By Julia Pyper
In meeting America’s energy needs, the marine hydrokinetic industry could be the wave of the future.
Harnessing tides, currents and waves produces clean, domestically sourced power that could generate up to one-third of the United States’ total electricity usage, according to Department of Energy. It’s also an industry growing on U.S. shores and bringing jobs to remote areas.
“I think this is the energy of the future for us in so many different ways,” Sen. Lisa Murkowski (R-Alaska) said yesterday at the annual Global Marine Renewable Energy Conference in Washington, D.C.
The Ocean Renewable Power Co. (ORPC) launched the first grid-connected marine hydrokinetic project in the Western Hemisphere late last year at Cobscook Bay in Maine. The 150-kilowatt TidGen device captures energy from tidal currents and delivers it to shore via underwater power cable.
In January, the company generated its first renewable energy credit. By early next year, it plans to put two more 150 kW TidGen devices in the water.
But perhaps the biggest achievement is that ORPC’s first comprehensive environmental reviewreleased yesterday found that the installation — which looks like a giant push mower — had no detrimental effects on the surrounding environment.
“We now have all the science … there are no observed negative interactions between our TidGen power system and the marine environment,” said Christopher Sauer, president and CEO of ORPC. “There is actually nothing that’s been observed to have an adverse impact. I think that’s huge.”
Maze of regulatory hoops “You’ve proven you do have an environmental effect,” said Sean O’Neill, president of the Ocean Renewable Energy Coalition, at yesterday’s symposium. “That’s no SOx [sulfur oxides], no NOx [nitrogen oxides], no carbon, no mercury, no emissions — it’s emissions-free.”
“It’s also not a sushi maker, which is the result of this study,” he said.
The findings represent a landmark moment for the marine renewable industry as a whole. With no precedent to follow, getting approval for marine hydrokinetic projects of all types has required jumping through a seemingly endless number of regulatory hoops, which delays implementation and drives up costs, say supporters.
Most ocean power projects currently have to get separate approval from the Federal Energy Regulatory Commission, the Fish and Wildlife Service, the Coast Guard, possibly the Navy and several other agencies before entering the water. In some cases, companies have been asked to provide environmental research that simply doesn’t exist yet.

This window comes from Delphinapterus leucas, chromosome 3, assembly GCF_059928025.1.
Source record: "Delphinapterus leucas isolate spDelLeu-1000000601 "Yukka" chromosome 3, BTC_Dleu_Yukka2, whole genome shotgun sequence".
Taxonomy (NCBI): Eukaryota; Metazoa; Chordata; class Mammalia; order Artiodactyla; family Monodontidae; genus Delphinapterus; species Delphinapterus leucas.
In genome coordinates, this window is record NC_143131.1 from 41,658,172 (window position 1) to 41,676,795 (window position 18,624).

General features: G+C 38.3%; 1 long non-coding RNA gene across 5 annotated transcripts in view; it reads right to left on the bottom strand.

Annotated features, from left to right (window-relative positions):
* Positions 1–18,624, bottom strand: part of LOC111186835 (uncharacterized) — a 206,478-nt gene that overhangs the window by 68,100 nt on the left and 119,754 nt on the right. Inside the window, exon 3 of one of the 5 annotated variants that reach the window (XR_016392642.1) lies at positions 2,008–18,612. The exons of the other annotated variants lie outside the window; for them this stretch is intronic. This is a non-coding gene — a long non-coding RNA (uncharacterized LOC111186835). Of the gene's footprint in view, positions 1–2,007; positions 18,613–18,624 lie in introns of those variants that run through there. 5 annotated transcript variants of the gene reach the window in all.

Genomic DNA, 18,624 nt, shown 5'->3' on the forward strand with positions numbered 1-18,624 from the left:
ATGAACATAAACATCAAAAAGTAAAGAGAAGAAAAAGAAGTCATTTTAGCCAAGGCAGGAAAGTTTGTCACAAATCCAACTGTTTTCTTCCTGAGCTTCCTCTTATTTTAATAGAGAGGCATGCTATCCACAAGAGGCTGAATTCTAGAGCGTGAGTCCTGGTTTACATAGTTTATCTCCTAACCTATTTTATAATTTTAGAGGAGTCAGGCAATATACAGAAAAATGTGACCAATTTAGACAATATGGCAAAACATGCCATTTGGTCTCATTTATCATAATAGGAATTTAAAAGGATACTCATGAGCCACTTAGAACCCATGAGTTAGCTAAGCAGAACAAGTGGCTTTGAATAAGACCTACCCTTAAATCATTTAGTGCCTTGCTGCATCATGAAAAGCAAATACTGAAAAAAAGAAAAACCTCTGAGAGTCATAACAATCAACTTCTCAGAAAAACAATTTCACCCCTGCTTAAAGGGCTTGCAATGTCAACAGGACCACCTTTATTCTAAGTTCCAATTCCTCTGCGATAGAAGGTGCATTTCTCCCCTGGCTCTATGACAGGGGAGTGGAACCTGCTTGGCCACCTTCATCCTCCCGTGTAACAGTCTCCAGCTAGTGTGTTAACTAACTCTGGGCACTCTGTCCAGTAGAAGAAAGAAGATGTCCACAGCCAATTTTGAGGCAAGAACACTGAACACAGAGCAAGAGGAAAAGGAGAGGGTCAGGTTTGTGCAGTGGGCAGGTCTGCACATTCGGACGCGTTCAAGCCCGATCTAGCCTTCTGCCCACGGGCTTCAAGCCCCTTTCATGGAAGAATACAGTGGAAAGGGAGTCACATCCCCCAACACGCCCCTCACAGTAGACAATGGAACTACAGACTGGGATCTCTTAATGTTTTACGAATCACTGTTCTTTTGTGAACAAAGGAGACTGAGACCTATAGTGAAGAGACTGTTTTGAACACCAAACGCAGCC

Sen. Angus King (I-Maine) expressed concern at yesterday’s symposium that the existing regulatory process could kill the industry before it really begins.
“I sincerely hope we’re going to find a way to develop ocean energy where the federal government can be a partner in this incredibly important resource and not an obstacle that raises the cost of entry to where it becomes unfeasible,” he said.
A budgetary nod Like ORPC, other companies are progressing, too. Verdant Power was actually the first company to receive a commercial license from FERC for its 1-megawatt tidal project in New York City’s East River. The company is now on track to put its first turbines in the water in 2014 and complete installation by 2015.
This spring, New Jersey-based Ocean Power Technologies is preparing to deploy its wave energy device off the coast of Oregon. Columbia Power Technologies will soon begin testing a new, more efficient wave energy product, and Northwest Energy Innovations will start testing its wave energy device at a Navy test site in Hawaii.
All of these projects have received varying levels of financial and technological support from the Department of Energy.
The water power sector, which includes both marine hydrokinetic and conventional hydro, is currently operating on about $56 million in government funding, which includes a 5 percent budget cut from the sequester, according to Jose Zayas, DOE’s wind and water power program manager. Marine hydrokinetic energy receives about two-thirds of DOE’s dedicated water power funding.
In the Obama administration’s new 2014 budget request, the president proposed to boost funding for the renewable water power portfolio to $55 million. The budget request for fiscal 2013 was $20 million.
“What we have done successfully is really shifted the trend, and that is incredibly difficult, especially in the fiscal environment that we’re in,” Zayas said.
“I think it’s just a recognition that this administration is really behind renewable energies, and in this particular case, water power technologies,” he added.
Bipartisan potential Under the president’s proposed budget, actual funding levels for the marine energy industry would essentially stay flat through next year. That is not the increase industry supporters were hoping for, but it is still 88 percent higher than funding levels three years ago, said Murkowski, who has been a strong advocate for marine energy projects off the coast of Alaska.
Even during these rough financial times, she said, she expects Congress will soon pass legislation to support renewable marine energy.
“I really do think you’ll see Congress pass bipartisan legislation to advance marine hydrokinetic research that the president will sign into law. And I don’t usually make predictions about what may happen with legislation going forward, because it’s just such a sketchy world up there on the Hill right now,” she said. “But I’m feeling good about it.”
Murkowski said that she and Energy and Natural Resources Chairman Ron Wyden (D-Ore.) have already started to craft legislation that would reinforce marine energy testing centers and streamline project approval. But the bill has stalled, since lawmakers haven’t yet found a way to offset the cost.
“We’re looking under rocks,” Murkowski said.